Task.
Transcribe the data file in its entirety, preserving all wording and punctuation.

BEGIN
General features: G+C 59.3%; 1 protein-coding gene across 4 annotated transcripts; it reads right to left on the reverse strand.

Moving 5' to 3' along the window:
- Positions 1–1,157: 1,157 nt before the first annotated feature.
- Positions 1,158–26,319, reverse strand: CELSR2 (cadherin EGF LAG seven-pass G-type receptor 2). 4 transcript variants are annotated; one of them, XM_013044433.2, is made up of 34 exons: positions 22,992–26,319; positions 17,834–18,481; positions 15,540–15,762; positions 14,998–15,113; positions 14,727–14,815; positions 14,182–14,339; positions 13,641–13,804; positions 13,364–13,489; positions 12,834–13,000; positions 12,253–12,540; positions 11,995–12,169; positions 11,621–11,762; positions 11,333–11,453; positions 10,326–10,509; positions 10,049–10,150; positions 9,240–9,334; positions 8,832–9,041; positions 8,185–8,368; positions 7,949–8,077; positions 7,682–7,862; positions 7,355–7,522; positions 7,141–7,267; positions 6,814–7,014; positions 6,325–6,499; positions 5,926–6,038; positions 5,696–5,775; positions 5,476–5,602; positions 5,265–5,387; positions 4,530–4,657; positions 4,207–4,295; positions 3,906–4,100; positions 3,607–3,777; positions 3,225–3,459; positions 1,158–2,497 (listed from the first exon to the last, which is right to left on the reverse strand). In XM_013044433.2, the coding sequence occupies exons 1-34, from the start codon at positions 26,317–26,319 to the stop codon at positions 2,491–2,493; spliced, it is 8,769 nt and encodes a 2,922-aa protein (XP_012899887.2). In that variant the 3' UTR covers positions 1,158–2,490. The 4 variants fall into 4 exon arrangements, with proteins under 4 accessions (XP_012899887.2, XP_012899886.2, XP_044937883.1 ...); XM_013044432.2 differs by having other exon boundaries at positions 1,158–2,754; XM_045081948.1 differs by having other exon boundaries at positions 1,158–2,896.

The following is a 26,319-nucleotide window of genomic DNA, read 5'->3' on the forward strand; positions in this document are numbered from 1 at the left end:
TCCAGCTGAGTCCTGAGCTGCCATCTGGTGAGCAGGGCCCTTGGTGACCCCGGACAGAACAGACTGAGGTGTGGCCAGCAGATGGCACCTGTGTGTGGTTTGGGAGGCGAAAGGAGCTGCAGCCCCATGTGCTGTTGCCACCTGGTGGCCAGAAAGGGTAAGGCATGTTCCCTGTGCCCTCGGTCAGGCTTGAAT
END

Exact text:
General features: G+C 59.3%; 1 protein-coding gene across 4 annotated transcripts; it reads right to left on the reverse strand.

Moving 5' to 3' along the window:
- Positions 1–1,157: 1,157 nt before the first annotated feature.
- Positions 1,158–26,319, reverse strand: CELSR2 (cadherin EGF LAG seven-pass G-type receptor 2). 4 transcript variants are annotated; one of them, XM_013044433.2, is made up of 34 exons: positions 22,992–26,319; positions 17,834–18,481; positions 15,540–15,762; positions 14,998–15,113; positions 14,727–14,815; positions 14,182–14,339; positions 13,641–13,804; positions 13,364–13,489; positions 12,834–13,000; positions 12,253–12,540; positions 11,995–12,169; positions 11,621–11,762; positions 11,333–11,453; positions 10,326–10,509; positions 10,049–10,150; positions 9,240–9,334; positions 8,832–9,041; positions 8,185–8,368; positions 7,949–8,077; positions 7,682–7,862; positions 7,355–7,522; positions 7,141–7,267; positions 6,814–7,014; positions 6,325–6,499; positions 5,926–6,038; positions 5,696–5,775; positions 5,476–5,602; positions 5,265–5,387; positions 4,530–4,657; positions 4,207–4,295; positions 3,906–4,100; positions 3,607–3,777; positions 3,225–3,459; positions 1,158–2,497 (listed from the first exon to the last, which is right to left on the reverse strand). In XM_013044433.2, the coding sequence occupies exons 1-34, from the start codon at positions 26,317–26,319 to the stop codon at positions 2,491–2,493; spliced, it is 8,769 nt and encodes a 2,922-aa protein (XP_012899887.2). In that variant the 3' UTR covers positions 1,158–2,490. The 4 variants fall into 4 exon arrangements, with proteins under 4 accessions (XP_012899887.2, XP_012899886.2, XP_044937883.1 ...); XM_013044432.2 differs by having other exon boundaries at positions 1,158–2,754; XM_045081948.1 differs by having other exon boundaries at positions 1,158–2,896.

The following is a 26,319-nucleotide window of genomic DNA, read 5'->3' on the forward strand; positions in this document are numbered from 1 at the left end:
TCCAGCTGAGTCCTGAGCTGCCATCTGGTGAGCAGGGCCCTTGGTGACCCCGGACAGAACAGACTGAGGTGTGGCCAGCAGATGGCACCTGTGTGTGGTTTGGGAGGCGAAAGGAGCTGCAGCCCCATGTGCTGTTGCCACCTGGTGGCCAGAAAGGGTAAGGCATGTTCCCTGTGCCCTCGGTCAGGCTTGAAT